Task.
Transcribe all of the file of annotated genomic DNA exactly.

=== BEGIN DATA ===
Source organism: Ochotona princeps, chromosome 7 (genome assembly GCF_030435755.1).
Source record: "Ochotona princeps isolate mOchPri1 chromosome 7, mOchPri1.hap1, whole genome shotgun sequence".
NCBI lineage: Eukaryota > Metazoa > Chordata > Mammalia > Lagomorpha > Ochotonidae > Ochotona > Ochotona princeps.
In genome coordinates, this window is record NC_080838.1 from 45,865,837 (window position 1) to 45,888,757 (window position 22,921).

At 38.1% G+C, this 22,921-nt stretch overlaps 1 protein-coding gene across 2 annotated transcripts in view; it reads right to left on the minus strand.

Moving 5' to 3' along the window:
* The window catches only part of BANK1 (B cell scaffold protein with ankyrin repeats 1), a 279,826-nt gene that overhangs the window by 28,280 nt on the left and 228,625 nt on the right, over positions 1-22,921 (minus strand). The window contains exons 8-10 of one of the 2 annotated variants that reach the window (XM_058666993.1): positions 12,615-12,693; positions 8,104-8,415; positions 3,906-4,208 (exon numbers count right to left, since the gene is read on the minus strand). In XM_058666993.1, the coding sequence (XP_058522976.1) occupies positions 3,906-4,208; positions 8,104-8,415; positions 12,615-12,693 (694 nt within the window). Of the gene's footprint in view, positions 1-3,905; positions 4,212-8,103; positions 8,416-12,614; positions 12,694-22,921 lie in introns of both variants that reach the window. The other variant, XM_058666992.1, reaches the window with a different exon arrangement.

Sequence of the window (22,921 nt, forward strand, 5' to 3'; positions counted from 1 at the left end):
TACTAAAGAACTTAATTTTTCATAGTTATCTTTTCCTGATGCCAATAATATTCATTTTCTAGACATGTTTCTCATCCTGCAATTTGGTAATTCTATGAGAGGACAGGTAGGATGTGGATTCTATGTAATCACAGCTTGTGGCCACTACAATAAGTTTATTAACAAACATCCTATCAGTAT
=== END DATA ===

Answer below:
Source organism: Ochotona princeps, chromosome 7 (genome assembly GCF_030435755.1).
Source record: "Ochotona princeps isolate mOchPri1 chromosome 7, mOchPri1.hap1, whole genome shotgun sequence".
NCBI lineage: Eukaryota > Metazoa > Chordata > Mammalia > Lagomorpha > Ochotonidae > Ochotona > Ochotona princeps.
In genome coordinates, this window is record NC_080838.1 from 45,865,837 (window position 1) to 45,888,757 (window position 22,921).

At 38.1% G+C, this 22,921-nt stretch overlaps 1 protein-coding gene across 2 annotated transcripts in view; it reads right to left on the minus strand.

Moving 5' to 3' along the window:
* The window catches only part of BANK1 (B cell scaffold protein with ankyrin repeats 1), a 279,826-nt gene that overhangs the window by 28,280 nt on the left and 228,625 nt on the right, over positions 1-22,921 (minus strand). The window contains exons 8-10 of one of the 2 annotated variants that reach the window (XM_058666993.1): positions 12,615-12,693; positions 8,104-8,415; positions 3,906-4,208 (exon numbers count right to left, since the gene is read on the minus strand). In XM_058666993.1, the coding sequence (XP_058522976.1) occupies positions 3,906-4,208; positions 8,104-8,415; positions 12,615-12,693 (694 nt within the window). Of the gene's footprint in view, positions 1-3,905; positions 4,212-8,103; positions 8,416-12,614; positions 12,694-22,921 lie in introns of both variants that reach the window. The other variant, XM_058666992.1, reaches the window with a different exon arrangement.

Sequence of the window (22,921 nt, forward strand, 5' to 3'; positions counted from 1 at the left end):
TACTAAAGAACTTAATTTTTCATAGTTATCTTTTCCTGATGCCAATAATATTCATTTTCTAGACATGTTTCTCATCCTGCAATTTGGTAATTCTATGAGAGGACAGGTAGGATGTGGATTCTATGTAATCACAGCTTGTGGCCACTACAATAAGTTTATTAACAAACATCCTATCAGTAT